Title

The Effects of Methamphetamine on Aggression

Faculty Mentor(s)

Steven Lloyd and Ryan Shanks

Location

Library Technology Center David L. Potter Special Collections Room 382

Start Date

28-3-2012 3:00 PM

End Date

28-3-2012 4:15 PM

Description/Abstract

Methamphetamine (METH) is a stimulant implicated in an increase of aggression in humans who abuse the drug. We hypothesize that METH exposure increases DA release into the TI pathway. Since DA inhibits the release of prolactin, which influences steroidogenesis and spermatogenesis, we hypothesized that the METH-induced increases in testosterone could promote aggressive behaviors associated with METH abuse. To test this hypothesis, a multi-construct resident-intruder aggression paradigm was used. In the current model, each male was paired with a female for the duration of the study (40-50 days) and required a successful pregnancy. Adult male mice (n=16) were administered a daily intraperitoneal injection of 5mg/kg METH or an equal volume of saline over the course of 10 days. The introduction of the intruder occurred on the 10th day, five hours after the final injection and 29 hours after the final injection (day 11). The testing consisted of two 10-minute intruder-resident sessions. Standard protocols were used to code for the following aggressive behaviors: the latency to first attack, the number of attacks, and the duration of persistent exploratory investigation (i.e., anogenital sniffing). There was no significance difference found for all three behaviors between the METH and saline group. Faculty Advisers: Steven Lloyd and Ryan Shanks

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Mar 28th, 3:00 PM Mar 28th, 4:15 PM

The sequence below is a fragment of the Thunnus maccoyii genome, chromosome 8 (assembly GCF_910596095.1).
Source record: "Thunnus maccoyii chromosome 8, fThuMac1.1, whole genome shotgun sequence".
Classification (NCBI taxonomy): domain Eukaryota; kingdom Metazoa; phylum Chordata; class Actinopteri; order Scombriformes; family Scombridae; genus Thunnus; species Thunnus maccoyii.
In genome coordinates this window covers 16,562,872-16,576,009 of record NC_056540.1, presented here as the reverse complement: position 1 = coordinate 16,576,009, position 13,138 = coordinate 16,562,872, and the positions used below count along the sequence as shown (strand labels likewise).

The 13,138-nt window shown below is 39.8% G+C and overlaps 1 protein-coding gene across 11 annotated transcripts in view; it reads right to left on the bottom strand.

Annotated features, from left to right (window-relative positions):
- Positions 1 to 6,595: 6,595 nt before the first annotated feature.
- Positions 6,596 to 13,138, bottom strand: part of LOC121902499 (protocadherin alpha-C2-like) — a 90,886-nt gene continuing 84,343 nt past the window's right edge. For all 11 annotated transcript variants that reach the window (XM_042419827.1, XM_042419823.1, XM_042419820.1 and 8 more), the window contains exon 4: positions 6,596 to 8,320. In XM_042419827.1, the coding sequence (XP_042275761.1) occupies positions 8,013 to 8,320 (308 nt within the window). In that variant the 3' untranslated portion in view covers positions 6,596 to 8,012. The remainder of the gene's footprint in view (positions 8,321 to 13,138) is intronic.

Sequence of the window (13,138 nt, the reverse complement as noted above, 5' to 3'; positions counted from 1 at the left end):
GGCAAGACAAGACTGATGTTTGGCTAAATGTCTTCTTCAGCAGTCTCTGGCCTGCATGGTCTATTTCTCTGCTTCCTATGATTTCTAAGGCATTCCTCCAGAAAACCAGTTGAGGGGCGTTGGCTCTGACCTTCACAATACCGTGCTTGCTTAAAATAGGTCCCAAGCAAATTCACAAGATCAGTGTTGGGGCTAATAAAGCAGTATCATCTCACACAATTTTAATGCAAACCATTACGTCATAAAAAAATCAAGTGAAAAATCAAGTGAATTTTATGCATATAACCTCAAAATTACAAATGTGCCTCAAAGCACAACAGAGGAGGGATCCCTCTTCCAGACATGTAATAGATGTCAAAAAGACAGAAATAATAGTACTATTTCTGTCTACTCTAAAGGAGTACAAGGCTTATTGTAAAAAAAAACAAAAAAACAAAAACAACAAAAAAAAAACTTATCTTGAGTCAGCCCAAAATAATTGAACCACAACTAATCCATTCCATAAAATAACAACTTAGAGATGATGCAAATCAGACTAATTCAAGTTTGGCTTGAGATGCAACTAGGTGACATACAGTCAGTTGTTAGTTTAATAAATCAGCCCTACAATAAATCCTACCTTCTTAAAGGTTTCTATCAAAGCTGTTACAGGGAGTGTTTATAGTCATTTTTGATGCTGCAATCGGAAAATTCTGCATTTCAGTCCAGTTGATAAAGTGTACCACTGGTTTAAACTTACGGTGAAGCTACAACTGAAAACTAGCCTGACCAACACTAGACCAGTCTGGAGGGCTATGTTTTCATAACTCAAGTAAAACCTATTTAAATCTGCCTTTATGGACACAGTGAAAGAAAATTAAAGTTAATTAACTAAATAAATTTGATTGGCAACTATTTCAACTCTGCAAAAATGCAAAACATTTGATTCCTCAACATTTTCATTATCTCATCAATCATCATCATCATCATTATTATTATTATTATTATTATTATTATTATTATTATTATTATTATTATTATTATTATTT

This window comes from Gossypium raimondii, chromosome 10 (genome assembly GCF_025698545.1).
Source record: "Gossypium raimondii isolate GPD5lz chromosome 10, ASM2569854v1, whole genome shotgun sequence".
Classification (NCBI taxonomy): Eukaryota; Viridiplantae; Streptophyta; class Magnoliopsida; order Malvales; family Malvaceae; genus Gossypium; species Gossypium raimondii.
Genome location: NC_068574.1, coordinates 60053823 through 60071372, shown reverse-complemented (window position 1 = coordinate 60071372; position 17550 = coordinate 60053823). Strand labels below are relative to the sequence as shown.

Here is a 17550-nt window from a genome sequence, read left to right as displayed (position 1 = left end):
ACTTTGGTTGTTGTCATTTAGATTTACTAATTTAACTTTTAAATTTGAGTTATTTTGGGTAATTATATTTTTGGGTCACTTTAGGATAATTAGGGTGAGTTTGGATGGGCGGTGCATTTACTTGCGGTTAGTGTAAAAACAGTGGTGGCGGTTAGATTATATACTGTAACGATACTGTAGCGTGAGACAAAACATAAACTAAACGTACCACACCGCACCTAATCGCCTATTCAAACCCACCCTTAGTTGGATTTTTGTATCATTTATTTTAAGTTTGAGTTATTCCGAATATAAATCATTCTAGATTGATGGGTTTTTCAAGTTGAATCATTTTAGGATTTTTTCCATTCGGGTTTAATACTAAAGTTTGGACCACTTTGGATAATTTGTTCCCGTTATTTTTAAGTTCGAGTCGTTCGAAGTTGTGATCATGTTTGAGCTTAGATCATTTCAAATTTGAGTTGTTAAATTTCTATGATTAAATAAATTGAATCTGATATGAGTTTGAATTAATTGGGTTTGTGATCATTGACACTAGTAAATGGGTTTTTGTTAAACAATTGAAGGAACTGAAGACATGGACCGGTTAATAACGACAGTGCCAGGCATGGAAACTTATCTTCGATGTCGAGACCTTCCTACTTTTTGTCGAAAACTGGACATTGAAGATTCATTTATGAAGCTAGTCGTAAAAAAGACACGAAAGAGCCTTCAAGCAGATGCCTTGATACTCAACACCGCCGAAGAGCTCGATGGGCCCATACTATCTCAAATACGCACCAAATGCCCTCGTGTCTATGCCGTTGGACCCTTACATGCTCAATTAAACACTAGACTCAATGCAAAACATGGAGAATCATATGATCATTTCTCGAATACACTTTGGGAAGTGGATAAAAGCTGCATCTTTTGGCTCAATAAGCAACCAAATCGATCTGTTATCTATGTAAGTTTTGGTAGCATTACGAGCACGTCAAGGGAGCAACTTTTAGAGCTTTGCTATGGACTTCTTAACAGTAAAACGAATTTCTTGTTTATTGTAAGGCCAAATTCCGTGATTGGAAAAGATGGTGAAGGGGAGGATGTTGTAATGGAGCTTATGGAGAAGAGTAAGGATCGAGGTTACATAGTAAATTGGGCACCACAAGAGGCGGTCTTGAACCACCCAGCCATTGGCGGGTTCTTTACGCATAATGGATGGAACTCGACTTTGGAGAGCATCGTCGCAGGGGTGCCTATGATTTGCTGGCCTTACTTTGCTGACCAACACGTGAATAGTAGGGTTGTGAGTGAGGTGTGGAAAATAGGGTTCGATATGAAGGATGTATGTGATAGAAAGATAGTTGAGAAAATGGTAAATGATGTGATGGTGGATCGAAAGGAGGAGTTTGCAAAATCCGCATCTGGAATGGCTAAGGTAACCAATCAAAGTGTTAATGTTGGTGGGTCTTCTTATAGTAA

The Effects of Methamphetamine on Aggression

Library Technology Center David L. Potter Special Collections Room 382

Methamphetamine (METH) is a stimulant implicated in an increase of aggression in humans who abuse the drug. We hypothesize that METH exposure increases DA release into the TI pathway. Since DA inhibits the release of prolactin, which influences steroidogenesis and spermatogenesis, we hypothesized that the METH-induced increases in testosterone could promote aggressive behaviors associated with METH abuse. To test this hypothesis, a multi-construct resident-intruder aggression paradigm was used. In the current model, each male was paired with a female for the duration of the study (40-50 days) and required a successful pregnancy. Adult male mice (n=16) were administered a daily intraperitoneal injection of 5mg/kg METH or an equal volume of saline over the course of 10 days. The introduction of the intruder occurred on the 10th day, five hours after the final injection and 29 hours after the final injection (day 11). The testing consisted of two 10-minute intruder-resident sessions. Standard protocols were used to code for the following aggressive behaviors: the latency to first attack, the number of attacks, and the duration of persistent exploratory investigation (i.e., anogenital sniffing). There was no significance difference found for all three behaviors between the METH and saline group. Faculty Advisers: Steven Lloyd and Ryan Shanks